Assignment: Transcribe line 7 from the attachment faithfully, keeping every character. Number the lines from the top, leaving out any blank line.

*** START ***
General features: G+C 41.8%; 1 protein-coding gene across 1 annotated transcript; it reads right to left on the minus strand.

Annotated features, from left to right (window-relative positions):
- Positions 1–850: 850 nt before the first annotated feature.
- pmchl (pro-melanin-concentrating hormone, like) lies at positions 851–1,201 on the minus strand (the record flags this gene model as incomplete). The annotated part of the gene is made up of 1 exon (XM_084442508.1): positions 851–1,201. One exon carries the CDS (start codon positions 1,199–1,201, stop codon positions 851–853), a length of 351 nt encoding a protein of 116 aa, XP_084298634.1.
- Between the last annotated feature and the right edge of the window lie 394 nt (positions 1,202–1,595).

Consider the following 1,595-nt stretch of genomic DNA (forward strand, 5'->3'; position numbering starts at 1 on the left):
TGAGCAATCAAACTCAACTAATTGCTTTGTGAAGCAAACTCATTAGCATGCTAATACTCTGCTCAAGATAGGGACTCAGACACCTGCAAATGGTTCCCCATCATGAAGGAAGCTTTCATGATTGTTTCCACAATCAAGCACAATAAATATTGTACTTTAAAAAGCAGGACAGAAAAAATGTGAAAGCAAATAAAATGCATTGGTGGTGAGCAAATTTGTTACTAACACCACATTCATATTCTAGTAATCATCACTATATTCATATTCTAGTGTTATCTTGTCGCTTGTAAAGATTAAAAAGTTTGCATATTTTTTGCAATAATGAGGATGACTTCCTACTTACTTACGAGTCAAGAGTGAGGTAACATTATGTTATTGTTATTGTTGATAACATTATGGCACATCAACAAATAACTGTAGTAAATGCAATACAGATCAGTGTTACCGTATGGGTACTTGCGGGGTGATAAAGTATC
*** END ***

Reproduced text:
TGAGCAATCAAACTCAACTAATTGCTTTGTGAAGCAAACTCATTAGCATGCTAATACTCTGCTCAAGATAGGGACTCAGACACCTGCAAATGGTTCCCCATCATGAAGGAAGCTTTCATGATTGTTTCCACAATCAAGCACAATAAATATTGTACTTTAAAAAGCAGGACAGAAAAAATGTGAAAGCAAATAAAATGCATTGGTGGTGAGCAAATTTGTTACTAACACCACATTCATATTCTAGTAATCATCACTATATTCATATTCTAGTGTTATCTTGTCGCTTGTAAAGATTAAAAAGTTTGCATATTTTTTGCAATAATGAGGATGACTTCCTACTTACTTACGAGTCAAGAGTGAGGTAACATTATGTTATTGTTATTGTTGATAACATTATGGCACATCAACAAATAACTGTAGTAAATGCAATACAGATCAGTGTTACCGTATGGGTACTTGCGGGGTGATAAAGTATC